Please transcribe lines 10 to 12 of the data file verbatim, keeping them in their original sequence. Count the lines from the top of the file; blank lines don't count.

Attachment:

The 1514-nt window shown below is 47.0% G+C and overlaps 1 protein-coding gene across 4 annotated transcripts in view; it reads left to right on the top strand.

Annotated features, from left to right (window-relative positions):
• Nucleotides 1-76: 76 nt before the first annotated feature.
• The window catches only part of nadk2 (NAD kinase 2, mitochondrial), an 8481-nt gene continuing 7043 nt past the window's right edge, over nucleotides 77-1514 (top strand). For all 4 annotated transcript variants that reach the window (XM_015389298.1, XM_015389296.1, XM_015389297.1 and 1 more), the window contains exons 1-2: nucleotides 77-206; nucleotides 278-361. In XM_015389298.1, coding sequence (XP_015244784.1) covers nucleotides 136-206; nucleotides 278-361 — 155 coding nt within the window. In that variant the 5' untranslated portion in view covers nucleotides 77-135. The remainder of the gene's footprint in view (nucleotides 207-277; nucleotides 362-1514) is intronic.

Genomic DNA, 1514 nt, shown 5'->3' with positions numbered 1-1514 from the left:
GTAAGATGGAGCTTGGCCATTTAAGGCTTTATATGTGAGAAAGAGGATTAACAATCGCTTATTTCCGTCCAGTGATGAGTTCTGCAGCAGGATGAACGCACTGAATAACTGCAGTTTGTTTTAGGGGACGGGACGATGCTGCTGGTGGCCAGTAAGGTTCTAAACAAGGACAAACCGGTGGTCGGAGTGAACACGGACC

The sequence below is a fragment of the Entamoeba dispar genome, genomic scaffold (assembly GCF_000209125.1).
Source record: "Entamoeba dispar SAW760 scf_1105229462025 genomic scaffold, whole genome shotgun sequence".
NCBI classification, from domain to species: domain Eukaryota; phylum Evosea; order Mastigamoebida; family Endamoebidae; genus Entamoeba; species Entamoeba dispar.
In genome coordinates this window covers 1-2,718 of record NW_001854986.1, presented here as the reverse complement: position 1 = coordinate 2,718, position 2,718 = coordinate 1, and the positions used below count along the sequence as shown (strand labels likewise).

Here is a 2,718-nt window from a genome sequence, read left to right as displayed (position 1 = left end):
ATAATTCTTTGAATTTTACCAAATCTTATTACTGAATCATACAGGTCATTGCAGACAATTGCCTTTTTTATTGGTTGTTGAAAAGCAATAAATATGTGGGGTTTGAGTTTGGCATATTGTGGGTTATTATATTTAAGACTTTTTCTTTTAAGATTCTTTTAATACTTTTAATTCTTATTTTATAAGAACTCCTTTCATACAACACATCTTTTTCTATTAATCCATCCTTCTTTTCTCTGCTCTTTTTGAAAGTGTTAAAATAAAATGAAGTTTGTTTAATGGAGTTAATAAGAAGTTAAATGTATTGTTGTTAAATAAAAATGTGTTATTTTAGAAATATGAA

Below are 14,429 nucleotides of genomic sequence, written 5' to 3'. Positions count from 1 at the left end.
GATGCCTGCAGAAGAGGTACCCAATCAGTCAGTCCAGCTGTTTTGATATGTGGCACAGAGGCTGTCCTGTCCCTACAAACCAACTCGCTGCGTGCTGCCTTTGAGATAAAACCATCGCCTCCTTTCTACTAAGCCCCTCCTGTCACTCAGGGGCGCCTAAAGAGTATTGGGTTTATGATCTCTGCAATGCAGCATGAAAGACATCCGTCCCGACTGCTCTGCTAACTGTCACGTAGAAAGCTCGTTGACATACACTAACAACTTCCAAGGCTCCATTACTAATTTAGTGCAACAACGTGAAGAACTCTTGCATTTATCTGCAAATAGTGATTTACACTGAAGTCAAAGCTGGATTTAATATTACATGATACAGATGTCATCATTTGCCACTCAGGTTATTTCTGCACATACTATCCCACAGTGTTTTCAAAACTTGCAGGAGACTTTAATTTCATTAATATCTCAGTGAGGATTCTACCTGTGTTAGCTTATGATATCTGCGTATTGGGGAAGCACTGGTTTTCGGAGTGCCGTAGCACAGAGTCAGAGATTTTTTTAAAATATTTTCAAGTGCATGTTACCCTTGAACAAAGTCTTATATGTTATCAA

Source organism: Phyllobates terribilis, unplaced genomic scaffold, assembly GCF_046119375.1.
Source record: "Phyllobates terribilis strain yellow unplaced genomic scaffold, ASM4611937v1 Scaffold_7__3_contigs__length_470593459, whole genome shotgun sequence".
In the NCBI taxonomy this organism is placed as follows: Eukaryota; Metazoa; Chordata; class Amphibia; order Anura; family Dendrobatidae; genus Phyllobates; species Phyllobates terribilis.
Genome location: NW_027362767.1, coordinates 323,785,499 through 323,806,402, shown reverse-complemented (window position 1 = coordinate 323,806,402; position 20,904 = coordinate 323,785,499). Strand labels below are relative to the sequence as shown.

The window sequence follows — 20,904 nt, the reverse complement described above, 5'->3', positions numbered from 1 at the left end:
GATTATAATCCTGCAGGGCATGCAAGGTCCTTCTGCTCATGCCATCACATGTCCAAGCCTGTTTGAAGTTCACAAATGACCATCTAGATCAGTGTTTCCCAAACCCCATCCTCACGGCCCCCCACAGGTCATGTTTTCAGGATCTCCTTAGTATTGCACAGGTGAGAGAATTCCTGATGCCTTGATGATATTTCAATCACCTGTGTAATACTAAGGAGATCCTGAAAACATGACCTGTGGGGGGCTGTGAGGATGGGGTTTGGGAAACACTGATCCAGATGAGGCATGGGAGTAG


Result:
In genome coordinates this window covers 1-2,718 of record NW_001854986.1, presented here as the reverse complement: position 1 = coordinate 2,718, position 2,718 = coordinate 1, and the positions used below count along the sequence as shown (strand labels likewise).

Here is a 2,718-nt window from a genome sequence, read left to right as displayed (position 1 = left end):
ATAATTCTTTGAATTTTACCAAATCTTATTACTGAATCATACAGGTCATTGCAGACAATTGCCTTTTTTATTGGTTGTTGAAAAGCAATAAATATGTGGGGTTTGAGTTTGGCATATTGTGGGTTATTATATTTAAGACTTTTTCTTTTAAGATTCTTTTAATACTTTTAATTCTTATTTTATAAGAACTCCTTTCATACAACACATCTTTTTCTATTAATCCATCCTTCTTTTCTCTGCTCTTTTTGAAAGTGTTAAAATAAAATGAAGTTTGTTTAATGGAGTTAATAAGAAGTTAAATGTATTGTTGTTAAATAAAAATGTGTTATTTTAGAAATATGAA